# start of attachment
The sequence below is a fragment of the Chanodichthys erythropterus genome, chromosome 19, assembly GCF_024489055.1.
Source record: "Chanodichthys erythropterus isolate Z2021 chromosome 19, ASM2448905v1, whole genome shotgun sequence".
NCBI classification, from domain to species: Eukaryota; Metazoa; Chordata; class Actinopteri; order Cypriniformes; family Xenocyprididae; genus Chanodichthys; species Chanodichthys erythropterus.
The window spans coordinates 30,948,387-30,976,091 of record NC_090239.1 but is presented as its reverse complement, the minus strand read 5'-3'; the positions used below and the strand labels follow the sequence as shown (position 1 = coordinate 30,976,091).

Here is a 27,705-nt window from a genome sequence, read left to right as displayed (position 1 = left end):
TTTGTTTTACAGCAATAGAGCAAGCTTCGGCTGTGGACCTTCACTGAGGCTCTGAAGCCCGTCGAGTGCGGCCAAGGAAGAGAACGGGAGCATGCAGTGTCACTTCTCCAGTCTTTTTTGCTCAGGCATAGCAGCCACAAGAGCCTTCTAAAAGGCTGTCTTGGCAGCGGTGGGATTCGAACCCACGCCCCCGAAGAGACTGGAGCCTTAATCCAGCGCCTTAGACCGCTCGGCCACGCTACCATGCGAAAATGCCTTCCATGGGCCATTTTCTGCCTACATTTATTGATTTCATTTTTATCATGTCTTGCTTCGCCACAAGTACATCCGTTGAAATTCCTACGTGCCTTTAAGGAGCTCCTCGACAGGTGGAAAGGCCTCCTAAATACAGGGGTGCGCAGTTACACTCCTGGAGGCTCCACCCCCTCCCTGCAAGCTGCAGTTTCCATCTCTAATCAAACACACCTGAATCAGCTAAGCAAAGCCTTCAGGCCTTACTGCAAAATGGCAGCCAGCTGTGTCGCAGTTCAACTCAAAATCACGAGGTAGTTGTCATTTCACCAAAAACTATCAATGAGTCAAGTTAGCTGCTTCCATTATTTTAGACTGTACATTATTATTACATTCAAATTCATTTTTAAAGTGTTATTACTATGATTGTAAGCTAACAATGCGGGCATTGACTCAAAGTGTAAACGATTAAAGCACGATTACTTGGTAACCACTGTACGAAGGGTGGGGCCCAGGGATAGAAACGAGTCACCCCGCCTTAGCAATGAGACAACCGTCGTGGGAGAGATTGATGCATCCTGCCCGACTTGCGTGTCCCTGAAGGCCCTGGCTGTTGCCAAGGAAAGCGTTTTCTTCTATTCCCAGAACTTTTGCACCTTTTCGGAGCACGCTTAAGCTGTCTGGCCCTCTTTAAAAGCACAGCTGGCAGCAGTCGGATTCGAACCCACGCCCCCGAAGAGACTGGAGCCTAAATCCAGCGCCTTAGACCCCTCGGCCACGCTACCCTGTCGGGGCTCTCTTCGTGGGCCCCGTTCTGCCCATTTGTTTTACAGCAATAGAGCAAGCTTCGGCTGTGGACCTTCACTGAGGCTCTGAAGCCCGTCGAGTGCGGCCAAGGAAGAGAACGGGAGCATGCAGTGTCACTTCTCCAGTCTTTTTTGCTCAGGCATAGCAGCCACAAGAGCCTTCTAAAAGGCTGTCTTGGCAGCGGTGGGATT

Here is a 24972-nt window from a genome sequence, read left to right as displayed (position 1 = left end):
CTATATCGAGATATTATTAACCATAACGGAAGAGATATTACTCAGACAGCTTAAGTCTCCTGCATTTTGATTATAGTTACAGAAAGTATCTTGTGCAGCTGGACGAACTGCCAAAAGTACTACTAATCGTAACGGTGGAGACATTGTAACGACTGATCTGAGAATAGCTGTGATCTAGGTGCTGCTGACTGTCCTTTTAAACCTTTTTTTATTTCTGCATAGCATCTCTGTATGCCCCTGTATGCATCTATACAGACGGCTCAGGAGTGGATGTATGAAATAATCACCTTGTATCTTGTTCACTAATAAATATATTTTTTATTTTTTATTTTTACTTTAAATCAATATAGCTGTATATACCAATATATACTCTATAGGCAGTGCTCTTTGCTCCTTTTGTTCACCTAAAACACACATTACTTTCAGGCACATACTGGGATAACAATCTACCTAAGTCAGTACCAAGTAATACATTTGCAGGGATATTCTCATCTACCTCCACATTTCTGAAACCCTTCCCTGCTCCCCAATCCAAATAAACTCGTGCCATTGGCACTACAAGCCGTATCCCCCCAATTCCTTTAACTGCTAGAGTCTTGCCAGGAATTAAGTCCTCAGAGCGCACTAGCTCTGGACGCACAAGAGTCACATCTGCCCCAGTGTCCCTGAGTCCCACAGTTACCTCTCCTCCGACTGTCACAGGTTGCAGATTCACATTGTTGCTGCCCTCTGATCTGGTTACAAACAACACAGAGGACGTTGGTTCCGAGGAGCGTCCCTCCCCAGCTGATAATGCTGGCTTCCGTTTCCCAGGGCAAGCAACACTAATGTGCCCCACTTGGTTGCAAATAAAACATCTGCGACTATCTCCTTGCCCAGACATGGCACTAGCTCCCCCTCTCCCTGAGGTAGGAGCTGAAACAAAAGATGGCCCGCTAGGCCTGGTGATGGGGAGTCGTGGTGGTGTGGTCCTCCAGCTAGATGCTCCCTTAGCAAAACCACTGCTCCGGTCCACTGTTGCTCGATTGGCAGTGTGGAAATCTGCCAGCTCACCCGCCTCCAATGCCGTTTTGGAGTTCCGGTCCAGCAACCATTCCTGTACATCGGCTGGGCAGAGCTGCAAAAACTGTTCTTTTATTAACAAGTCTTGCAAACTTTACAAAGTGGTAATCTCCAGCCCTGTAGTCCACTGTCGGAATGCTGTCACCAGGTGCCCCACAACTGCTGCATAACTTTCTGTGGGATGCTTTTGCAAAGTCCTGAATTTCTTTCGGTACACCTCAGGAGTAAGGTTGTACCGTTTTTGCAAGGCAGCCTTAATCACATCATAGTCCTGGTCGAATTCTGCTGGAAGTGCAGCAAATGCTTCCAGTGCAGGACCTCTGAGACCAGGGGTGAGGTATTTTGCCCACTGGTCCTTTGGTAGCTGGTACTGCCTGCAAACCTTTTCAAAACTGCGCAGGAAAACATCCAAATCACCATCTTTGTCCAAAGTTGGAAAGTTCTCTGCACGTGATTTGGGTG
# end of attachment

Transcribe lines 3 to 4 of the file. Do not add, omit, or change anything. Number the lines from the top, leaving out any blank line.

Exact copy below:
NCBI classification, from domain to species: Eukaryota; Metazoa; Chordata; class Actinopteri; order Cypriniformes; family Xenocyprididae; genus Chanodichthys; species Chanodichthys erythropterus.
The window spans coordinates 30,948,387-30,976,091 of record NC_090239.1 but is presented as its reverse complement, the minus strand read 5'-3'; the positions used below and the strand labels follow the sequence as shown (position 1 = coordinate 30,976,091).